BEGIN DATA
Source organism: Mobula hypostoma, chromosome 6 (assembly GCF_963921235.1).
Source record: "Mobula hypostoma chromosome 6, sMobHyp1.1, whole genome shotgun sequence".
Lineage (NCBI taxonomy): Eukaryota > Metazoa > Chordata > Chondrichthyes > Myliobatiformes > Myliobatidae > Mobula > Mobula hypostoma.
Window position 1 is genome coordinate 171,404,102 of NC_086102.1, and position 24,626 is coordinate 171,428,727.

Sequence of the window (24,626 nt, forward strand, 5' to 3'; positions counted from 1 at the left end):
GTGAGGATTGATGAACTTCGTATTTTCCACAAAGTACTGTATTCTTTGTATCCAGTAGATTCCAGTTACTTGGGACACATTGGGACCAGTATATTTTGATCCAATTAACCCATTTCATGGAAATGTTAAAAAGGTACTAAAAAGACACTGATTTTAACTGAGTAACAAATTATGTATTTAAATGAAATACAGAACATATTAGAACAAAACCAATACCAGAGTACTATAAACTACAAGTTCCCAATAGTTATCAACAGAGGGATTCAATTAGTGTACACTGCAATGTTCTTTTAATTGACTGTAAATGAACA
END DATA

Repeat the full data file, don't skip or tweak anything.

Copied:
Source organism: Mobula hypostoma, chromosome 6 (assembly GCF_963921235.1).
Source record: "Mobula hypostoma chromosome 6, sMobHyp1.1, whole genome shotgun sequence".
Lineage (NCBI taxonomy): Eukaryota > Metazoa > Chordata > Chondrichthyes > Myliobatiformes > Myliobatidae > Mobula > Mobula hypostoma.
Window position 1 is genome coordinate 171,404,102 of NC_086102.1, and position 24,626 is coordinate 171,428,727.

Sequence of the window (24,626 nt, forward strand, 5' to 3'; positions counted from 1 at the left end):
GTGAGGATTGATGAACTTCGTATTTTCCACAAAGTACTGTATTCTTTGTATCCAGTAGATTCCAGTTACTTGGGACACATTGGGACCAGTATATTTTGATCCAATTAACCCATTTCATGGAAATGTTAAAAAGGTACTAAAAAGACACTGATTTTAACTGAGTAACAAATTATGTATTTAAATGAAATACAGAACATATTAGAACAAAACCAATACCAGAGTACTATAAACTACAAGTTCCCAATAGTTATCAACAGAGGGATTCAATTAGTGTACACTGCAATGTTCTTTTAATTGACTGTAAATGAACA